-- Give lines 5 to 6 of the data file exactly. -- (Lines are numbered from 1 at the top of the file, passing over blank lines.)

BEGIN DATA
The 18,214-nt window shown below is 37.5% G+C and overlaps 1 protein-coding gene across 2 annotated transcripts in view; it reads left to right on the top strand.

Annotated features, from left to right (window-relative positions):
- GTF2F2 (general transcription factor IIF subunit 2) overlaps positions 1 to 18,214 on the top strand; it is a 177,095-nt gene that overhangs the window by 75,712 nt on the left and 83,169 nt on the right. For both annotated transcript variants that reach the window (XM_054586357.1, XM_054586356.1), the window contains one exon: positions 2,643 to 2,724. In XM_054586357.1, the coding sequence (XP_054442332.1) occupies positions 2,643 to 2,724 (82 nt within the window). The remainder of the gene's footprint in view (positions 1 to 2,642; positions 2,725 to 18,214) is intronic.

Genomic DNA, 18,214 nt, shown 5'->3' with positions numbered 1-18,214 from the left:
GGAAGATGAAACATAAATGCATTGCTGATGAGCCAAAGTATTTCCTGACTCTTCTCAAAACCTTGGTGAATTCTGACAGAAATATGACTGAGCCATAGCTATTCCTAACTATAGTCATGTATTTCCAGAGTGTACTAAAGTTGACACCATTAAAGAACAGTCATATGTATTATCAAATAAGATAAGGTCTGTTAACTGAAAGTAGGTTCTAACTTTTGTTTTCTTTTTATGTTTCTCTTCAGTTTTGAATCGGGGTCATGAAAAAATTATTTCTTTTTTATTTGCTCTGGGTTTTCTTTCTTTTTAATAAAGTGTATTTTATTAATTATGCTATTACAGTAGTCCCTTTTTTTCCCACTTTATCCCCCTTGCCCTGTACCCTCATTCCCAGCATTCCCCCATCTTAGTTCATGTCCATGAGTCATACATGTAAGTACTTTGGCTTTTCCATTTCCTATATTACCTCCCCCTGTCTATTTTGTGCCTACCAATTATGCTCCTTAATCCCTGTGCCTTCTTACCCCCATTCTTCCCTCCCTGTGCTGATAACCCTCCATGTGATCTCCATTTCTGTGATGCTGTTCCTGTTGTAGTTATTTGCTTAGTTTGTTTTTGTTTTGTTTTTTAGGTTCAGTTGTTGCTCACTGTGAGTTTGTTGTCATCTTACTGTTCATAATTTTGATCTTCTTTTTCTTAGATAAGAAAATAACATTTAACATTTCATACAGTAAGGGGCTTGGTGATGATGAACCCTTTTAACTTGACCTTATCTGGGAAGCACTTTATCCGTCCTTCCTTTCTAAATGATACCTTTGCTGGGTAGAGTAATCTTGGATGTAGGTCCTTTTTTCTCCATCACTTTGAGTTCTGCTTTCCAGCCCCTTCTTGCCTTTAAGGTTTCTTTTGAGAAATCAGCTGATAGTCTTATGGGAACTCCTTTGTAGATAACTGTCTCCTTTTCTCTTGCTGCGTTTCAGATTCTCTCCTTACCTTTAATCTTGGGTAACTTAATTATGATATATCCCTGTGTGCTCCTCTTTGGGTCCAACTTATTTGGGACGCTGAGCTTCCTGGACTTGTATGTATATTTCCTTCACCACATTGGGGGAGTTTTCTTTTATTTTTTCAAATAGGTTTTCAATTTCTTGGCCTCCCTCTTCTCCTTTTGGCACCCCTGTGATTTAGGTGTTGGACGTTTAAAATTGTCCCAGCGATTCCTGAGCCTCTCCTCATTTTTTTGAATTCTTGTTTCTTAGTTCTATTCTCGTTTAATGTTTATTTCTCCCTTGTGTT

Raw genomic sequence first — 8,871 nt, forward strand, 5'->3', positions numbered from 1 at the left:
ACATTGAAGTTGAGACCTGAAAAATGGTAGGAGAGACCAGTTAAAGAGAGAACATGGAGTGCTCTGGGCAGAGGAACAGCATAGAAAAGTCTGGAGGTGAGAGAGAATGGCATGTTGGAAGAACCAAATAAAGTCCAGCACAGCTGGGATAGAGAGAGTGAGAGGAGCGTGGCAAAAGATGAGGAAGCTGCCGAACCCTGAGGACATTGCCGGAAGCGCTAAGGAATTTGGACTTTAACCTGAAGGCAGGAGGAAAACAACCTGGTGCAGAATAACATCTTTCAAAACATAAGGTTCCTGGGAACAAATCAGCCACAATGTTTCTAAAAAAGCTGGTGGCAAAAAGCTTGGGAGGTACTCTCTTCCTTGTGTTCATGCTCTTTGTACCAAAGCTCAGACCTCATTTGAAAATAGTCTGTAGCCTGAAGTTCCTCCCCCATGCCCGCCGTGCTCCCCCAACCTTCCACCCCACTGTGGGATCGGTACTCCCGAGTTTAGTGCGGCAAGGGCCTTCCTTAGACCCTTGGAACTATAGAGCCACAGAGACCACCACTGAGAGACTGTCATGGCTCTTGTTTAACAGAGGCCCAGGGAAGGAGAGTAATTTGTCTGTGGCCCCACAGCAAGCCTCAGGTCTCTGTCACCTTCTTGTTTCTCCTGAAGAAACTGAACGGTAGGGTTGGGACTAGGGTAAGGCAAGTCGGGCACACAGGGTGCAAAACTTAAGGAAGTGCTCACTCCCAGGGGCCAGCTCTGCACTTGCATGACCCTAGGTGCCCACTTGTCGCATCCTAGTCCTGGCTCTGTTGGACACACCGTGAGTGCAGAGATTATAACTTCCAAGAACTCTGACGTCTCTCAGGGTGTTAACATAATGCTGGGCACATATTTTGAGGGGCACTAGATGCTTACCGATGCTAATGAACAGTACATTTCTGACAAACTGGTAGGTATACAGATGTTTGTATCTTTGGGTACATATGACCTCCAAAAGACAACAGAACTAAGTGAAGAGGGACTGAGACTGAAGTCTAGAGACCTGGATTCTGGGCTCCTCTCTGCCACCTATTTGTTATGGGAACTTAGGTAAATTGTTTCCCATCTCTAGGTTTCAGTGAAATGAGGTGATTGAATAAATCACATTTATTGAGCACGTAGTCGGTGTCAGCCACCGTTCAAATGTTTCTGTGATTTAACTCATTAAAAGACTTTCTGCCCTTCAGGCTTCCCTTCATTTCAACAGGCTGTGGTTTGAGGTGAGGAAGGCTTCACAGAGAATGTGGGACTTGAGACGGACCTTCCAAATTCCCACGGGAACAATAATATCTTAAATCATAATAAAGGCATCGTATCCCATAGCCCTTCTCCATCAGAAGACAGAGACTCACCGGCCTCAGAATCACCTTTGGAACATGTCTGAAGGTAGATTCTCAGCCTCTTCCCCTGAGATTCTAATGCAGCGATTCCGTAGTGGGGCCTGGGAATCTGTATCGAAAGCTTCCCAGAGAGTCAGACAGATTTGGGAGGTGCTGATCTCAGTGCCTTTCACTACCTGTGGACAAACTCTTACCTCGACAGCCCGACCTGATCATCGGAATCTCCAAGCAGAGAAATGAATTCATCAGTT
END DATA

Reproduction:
GGAAGATGAAACATAAATGCATTGCTGATGAGCCAAAGTATTTCCTGACTCTTCTCAAAACCTTGGTGAATTCTGACAGAAATATGACTGAGCCATAGCTATTCCTAACTATAGTCATGTATTTCCAGAGTGTACTAAAGTTGACACCATTAAAGAACAGTCATATGTATTATCAAATAAGATAAGGTCTGTTAACTGAAAGTAGGTTCTAACTTTTGTTTTCTTTTTATGTTTCTCTTCAGTTTTGAATCGGGGTCATGAAAAAATTATTTCTTTTTTATTTGCTCTGGGTTTTCTTTCTTTTTAATAAAGTGTATTTTATTAATTATGCTATTACAGTAGTCCCTTTTTTTCCCACTTTATCCCCCTTGCCCTGTACCCTCATTCCCAGCATTCCCCCATCTTAGTTCATGTCCATGAGTCATACATGTAAGTACTTTGGCTTTTCCATTTCCTATATTACCTCCCCCTGTCTATTTTGTGCCTACCAATTATGCTCCTTAATCCCTGTGCCTTCTTACCCCCATTCTTCCCTCCCTGTGCTGATAACCCTCCATGTGATCTCCATTTCTGTGATGCTGTTCCTGTTGTAGTTATTTGCTTAGTTTGTTTTTGTTTTGTTTTTTAGGTTCAGTTGTTGCTCACTGTGAGTTTGTTGTCATCTTACTGTTCATAATTTTGATCTTCTTTTTCTTAGATAAGAAAATAACATTTAACATTTCATACAGTAAGGGGCTTGGTGATGATGAACCCTTTTAACTTGACCTTATCTGGGAAGCACTTTATCCGTCCTTCCTTTCTAAATGATACCTTTGCTGGGTAGAGTAATCTTGGATGTAGGTCCTTTTTTCTCCATCACTTTGAGTTCTGCTTTCCAGCCCCTTCTTGCCTTTAAGGTTTCTTTTGAGAAATCAGCTGATAGTCTTATGGGAACTCCTTTGTAGATAACTGTCTCCTTTTCTCTTGCTGCGTTTCAGATTCTCTCCTTACCTTTAATCTTGGGTAACTTAATTATGATATATCCCTGTGTGCTCCTCTTTGGGTCCAACTTATTTGGGACGCTGAGCTTCCTGGACTTGTATGTATATTTCCTTCACCACATTGGGGGAGTTTTCTTTTATTTTTTCAAATAGGTTTTCAATTTCTTGGCCTCCCTCTTCTCCTTTTGGCACCCCTGTGATTTAGGTGTTGGACGTTTAAAATTGTCCCAGCGATTCCTGAGCCTCTCCTCATTTTTTTGAATTCTTGTTTCTTAGTTCTATTCTCGTTTAATGTTTATTTCTCCCTTGTGTT

Raw genomic sequence first — 8,871 nt, forward strand, 5'->3', positions numbered from 1 at the left: